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Why is Marley talking? Isn’t this a prequel to the heart warming and gut wrenching original? Isn’t Marley & Me: The Puppy Years more conducive to the Beverly Hills Chihuahua series or that dreadful Air Bud thing? Why does this share the name at all? Who thought this was appropriate?
Why is there a running fart joke gag? Why is Marley trainable? What happened to Owen Wilson and Jennifer Aniston? How does the offensive German stereotype villain afford a million dollar mansion by entering dog competitions that have 20 onlookers and are filmed on a soundstage? Why are there obvious attempts to milk 3D effects despite the movie not being released in 3D?
Why are there random events totally unconnected to the rest of the story? Why are the multiple dogs used so obvious? Why does The Puppy Years see fit to reuse its own footage? Why are we wasting time with a bed making lesson? Why are the opening credits so painfully cheap and uninspired? Why does the one pyrotechnic shot ruin itself by exposing the pipe used to set it off?
How can anyone edit a movie so illogically? Why would Canadians allow such an abomination to be filmed on their turf? How can Marley read a newspaper? Why does the plot follow such a predictable path? Why are the CG talking dog (and cat!) mouths so obvious? Why is the kid voicing Marley so annoying? Why do we think are kids are so stupid they need talked down to?
Why is the world round? Why is the sky blue? Why is this still going on? But most of all, who in the hell thought it was a good idea to make a sequel that is so divergent from the original, lacks all of the heart, charm, drama, and meaning, and tramples on the original story? An idiot, that’s who.
Because no one on the corporate ladder could be bothered one iota while this trash was being developed, there’s little doubt this was filmed on a budget less than a typical Disney direct-to-cable flick or a SyFy Channel original by the Asylum. So, the shoot was digital, and the material is almost totally non-challenging for this encode. Why then does it falter so often?
Enough questions, as Puppy Years routinely finds a way to muck its presentation up. Shots can be overloaded with compression, others suffering the wrath of blatant pixelization, and still more sucking up some low light noise because it seems to enjoy it. Facial detail only comes into view with fairly extreme close-ups, and texture is mostly reserved for the dogs… when they’re not talking. The sparkling clarity of HD reveals how pitiful the effects are, smoothing out the fur so a computer generated mouth can be slapped in as quickly as possibly. Even the Asylum execs are laughing, and they made Mega Shark vs. Giant Octopus.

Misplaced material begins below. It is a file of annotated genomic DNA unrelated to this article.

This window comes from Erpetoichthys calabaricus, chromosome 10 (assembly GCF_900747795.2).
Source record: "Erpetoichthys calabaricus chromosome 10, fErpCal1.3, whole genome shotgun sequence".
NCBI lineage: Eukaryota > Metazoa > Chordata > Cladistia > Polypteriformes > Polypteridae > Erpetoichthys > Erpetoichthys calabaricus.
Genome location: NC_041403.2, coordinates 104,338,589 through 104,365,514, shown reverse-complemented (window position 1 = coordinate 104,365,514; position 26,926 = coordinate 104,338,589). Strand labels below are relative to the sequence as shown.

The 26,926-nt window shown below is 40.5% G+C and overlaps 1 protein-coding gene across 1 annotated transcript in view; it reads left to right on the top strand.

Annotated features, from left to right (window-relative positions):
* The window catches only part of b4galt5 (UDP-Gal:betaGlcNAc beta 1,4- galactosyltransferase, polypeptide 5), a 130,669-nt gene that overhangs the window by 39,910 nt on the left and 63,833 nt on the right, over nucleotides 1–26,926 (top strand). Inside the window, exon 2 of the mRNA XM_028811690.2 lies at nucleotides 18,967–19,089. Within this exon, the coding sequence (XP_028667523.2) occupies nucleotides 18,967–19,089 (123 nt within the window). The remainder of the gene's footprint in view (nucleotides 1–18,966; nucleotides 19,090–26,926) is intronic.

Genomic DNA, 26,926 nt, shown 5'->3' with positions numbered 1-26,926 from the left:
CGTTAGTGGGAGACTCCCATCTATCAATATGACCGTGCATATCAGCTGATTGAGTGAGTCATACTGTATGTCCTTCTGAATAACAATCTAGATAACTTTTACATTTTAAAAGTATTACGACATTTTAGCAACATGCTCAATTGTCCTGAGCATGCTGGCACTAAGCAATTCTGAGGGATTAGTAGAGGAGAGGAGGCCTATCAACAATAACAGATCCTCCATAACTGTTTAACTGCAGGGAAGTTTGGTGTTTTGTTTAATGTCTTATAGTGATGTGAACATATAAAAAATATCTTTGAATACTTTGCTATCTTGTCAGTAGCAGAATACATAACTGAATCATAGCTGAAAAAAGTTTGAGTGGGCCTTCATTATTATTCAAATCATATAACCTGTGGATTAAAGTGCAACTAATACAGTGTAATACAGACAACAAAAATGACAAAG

Maybe it’s all being too unfair. Puppy Years benefits from digital, producing a fairly sparkling, clear series of images that do admittedly impress. Exteriors of the mansion are stunning, and the dogs, when presented without blatant manipulation, leap from the screen. The level of detail on the fur is striking. This is a kids movie (although even that’s a stretch), saturated heavily with plenty of primaries and countless opportunities to show them off. Oh, and one scene is drenched in teal, because you know, it’s illegal these days to make a movie without it.
Even in the dim confines of that hilariously cheap dog competition set, the contrast will carry a hefty boost. Scenes are always bright and vivid, producing a crispness that almost makes this tolerable to watch (not really). Black levels hold their ground even if they don’t reach their full potential.
Someone hates their job, and you can’t blame them. Would you want to mix Puppy Years? Nope, and neither did the sound designer. He deserves some mercy points, mostly because he (or she!) was probably rushed to get this done in a matter of days, and never stood a chance. Why else is this meaningless DTS-HD mix so boring?
Oh wait, those are more questions. Sorry.
Anyway, there’s nothing to really go on short of the miserable soundtrack, including a Marley hip-hop track that should forever be negated to the bottom of a river, never to be heard again. The stereos don’t get much action at all until a cornball chase sequence at the end, the best Puppy Years will sound. There is some tracking front to back and a little side-to-side action going on as Marley chases a cat through the set. Dialogue doesn’t prove to be anything special, and the lack of compression only means the kids voicing the animals grate on your nerves twice as fast.
The Puppy Years Goes to Training Camp kicks off a slim slate of bonuses, this one detailing the dogs and how they’re trained. Part of the Family is… something? It’s sort of a random montage of still images, clips from the movie, behind-the-scenes fluff, and it’s all set to music. Make of it what you will. My Favorite Moments has the cast and crew detailing their set memories, while footage pads it out to just over four minutes.